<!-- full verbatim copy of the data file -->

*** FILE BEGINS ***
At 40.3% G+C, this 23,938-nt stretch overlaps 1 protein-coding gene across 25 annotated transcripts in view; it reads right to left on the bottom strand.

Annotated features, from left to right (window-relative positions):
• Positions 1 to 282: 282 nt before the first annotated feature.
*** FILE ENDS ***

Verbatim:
At 40.3% G+C, this 23,938-nt stretch overlaps 1 protein-coding gene across 25 annotated transcripts in view; it reads right to left on the bottom strand.

Annotated features, from left to right (window-relative positions):
• Positions 1 to 282: 282 nt before the first annotated feature.